Divinity: Original Sin Review In Progress

Keen and I were fortunate enough to get review codes for Divinity: Original Sin and have spent the past week playing the game’s drop-in/drop-out co-op. You don’t often see a lot of RPGs these days that are memorable or even that good, especially when everything is being dumbed-down and streamlined, so it is very surprising and exciting when gems like D: OS pop up. We’re still working through the game so we aren’t going to do a full review just yet, but we decided to share some of the very awesome aspects about Divinity: Original Sin in the mean time.

We found a bucket, a hammer, and a pot and made helmets.
We found a bucket, a hammer, and a pot and made helmets.

Exciting and Fun Cooperative Gameplay

Divinity: Original Sin can be played fully cooperative either over LAN or Online. You are already given two characters to play with so when somebody joins they take over the other character. Another interesting idea that they use is cooperative conversations. Every now and then you will get to interact between your characters and each person can take a different stance on something. If you can’t resolve it one way or another then each character will use their persuasion skill in a game of Rock-Paper-Scissors to see who wins out. Either way each character will gain points in different personality categories that will give bonuses to different abilities.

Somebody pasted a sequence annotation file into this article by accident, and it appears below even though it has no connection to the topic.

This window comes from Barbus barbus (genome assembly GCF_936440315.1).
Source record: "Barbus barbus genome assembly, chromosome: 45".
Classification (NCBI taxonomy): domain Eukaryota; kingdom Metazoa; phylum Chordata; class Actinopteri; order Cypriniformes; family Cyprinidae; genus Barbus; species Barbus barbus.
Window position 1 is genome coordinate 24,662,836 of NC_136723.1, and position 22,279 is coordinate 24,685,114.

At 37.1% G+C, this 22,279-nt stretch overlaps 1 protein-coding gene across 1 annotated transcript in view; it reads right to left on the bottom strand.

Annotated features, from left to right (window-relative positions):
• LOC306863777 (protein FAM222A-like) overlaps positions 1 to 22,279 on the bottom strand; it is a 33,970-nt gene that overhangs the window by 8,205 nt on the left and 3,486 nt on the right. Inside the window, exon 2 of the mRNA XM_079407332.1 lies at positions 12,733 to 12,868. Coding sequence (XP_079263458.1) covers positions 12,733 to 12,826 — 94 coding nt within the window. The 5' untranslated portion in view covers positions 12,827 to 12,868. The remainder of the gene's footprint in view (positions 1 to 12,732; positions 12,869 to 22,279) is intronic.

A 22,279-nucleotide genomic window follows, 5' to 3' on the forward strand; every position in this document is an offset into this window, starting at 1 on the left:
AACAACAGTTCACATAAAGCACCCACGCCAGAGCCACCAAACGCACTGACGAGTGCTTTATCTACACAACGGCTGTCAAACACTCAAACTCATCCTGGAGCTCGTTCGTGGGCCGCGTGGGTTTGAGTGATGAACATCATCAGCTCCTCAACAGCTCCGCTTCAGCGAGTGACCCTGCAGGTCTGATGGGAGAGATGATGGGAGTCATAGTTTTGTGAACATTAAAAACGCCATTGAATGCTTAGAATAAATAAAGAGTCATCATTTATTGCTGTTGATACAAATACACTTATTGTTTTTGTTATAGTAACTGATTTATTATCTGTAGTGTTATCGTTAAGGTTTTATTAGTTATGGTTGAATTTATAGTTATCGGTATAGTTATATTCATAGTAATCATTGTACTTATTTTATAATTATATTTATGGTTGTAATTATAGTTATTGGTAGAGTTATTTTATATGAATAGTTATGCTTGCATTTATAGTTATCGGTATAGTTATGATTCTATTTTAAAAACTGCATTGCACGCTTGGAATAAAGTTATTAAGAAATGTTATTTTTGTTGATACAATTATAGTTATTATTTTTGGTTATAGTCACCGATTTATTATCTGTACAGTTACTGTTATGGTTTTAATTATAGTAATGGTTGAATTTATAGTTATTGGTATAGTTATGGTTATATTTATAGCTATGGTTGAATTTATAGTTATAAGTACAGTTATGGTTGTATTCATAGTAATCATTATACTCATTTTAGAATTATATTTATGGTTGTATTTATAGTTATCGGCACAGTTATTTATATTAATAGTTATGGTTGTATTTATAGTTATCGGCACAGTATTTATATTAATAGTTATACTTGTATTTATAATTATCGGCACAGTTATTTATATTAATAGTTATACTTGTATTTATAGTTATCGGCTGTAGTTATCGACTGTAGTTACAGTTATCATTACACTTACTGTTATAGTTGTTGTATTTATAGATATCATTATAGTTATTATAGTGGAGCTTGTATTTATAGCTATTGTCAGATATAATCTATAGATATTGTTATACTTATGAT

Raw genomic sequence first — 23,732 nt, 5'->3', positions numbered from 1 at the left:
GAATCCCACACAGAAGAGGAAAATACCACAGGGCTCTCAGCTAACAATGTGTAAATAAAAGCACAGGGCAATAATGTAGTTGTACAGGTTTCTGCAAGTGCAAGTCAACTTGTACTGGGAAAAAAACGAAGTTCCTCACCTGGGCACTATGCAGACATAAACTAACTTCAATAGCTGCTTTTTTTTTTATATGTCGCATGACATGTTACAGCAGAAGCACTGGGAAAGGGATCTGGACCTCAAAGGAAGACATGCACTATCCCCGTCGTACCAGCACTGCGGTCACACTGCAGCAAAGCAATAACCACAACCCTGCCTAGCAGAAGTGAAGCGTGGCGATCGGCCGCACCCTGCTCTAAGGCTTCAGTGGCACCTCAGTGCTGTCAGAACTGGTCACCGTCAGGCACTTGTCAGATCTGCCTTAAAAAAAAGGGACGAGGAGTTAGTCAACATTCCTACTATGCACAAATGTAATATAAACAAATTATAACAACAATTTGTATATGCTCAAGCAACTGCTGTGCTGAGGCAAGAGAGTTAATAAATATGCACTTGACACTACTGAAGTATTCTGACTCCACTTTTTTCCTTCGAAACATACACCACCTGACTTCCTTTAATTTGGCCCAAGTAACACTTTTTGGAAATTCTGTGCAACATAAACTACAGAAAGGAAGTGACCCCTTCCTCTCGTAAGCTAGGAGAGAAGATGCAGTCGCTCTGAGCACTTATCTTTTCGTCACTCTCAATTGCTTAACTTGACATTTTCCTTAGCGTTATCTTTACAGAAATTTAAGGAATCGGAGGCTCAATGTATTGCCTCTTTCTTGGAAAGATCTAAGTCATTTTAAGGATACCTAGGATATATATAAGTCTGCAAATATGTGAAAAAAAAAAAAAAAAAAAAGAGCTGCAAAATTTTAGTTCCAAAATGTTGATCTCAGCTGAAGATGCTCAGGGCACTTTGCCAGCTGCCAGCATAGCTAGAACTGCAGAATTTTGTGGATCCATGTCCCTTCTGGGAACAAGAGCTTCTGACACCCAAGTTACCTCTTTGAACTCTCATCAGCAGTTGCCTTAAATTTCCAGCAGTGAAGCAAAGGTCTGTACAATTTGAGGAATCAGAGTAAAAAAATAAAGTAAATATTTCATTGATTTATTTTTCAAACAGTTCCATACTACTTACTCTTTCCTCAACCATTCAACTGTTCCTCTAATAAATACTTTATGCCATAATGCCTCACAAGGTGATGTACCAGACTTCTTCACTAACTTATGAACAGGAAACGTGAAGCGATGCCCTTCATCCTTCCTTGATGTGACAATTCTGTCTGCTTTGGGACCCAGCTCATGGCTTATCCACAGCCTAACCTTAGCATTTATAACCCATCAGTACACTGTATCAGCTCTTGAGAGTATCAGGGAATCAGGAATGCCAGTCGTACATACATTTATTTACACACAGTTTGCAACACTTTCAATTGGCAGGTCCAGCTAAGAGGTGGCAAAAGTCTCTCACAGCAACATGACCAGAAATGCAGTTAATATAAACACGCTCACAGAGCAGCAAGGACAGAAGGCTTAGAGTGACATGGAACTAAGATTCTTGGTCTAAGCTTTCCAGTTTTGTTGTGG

Turn-Based Combat

I absolutely LOVE turn-based combat and that is exactly what you get with Divinity: OS. As soon as you are detected by an enemy or take a hostile action then everything switches from real-time to turn-based. What’s actually really interesting is that if other party members are off doing other things then they will remain in real-time while the combat goes on. Once they get close enough they join in on the combat.

Spell Interactions

I love it when spells interact with each other and D: OS is full of that stuff. Many spells are able to create different surface effects like oil, water, fire, and poison. Other spells can then interact with those surfaces and make interesting things happen like lighting oil on fire, freezing water, putting out fires, or igniting poison. Not only that but many of the spells in the game also create cloud effects like smoke, steam, and poison gas. Some clouds can be electrified and others blown up or used to disrupt line of sight.

Fascinating Crafting

I haven’t even delved very far into the depths of the game’s crafting system but I find it fascinating. There are tons of different resources and ingredients you can find scattered about and you are able to combine them together in interesting ways. For instance, you can find branches and use a knife to carve them into arrow shafts and then attach them to arrowheads. Or combine two branches together to make a staff. Or you can take a wooden doll, combine it with a needle and then some pixie dust to make a voodoo doll that can damage a target. Sometimes you will find different recipes by reading books but it’s also a lot of fun just trying to combine different objects together. Near the very beginning of the game I was messing around and used a hammer weapon on a tomato, which made tomato sauce. Then I used flour and water to make dough and then added in the tomato sauce to make pizza dough, which when cooked at a fire source makes the pizza. It’s just cool stuff like that that you happen upon that makes the crafting so fascinating.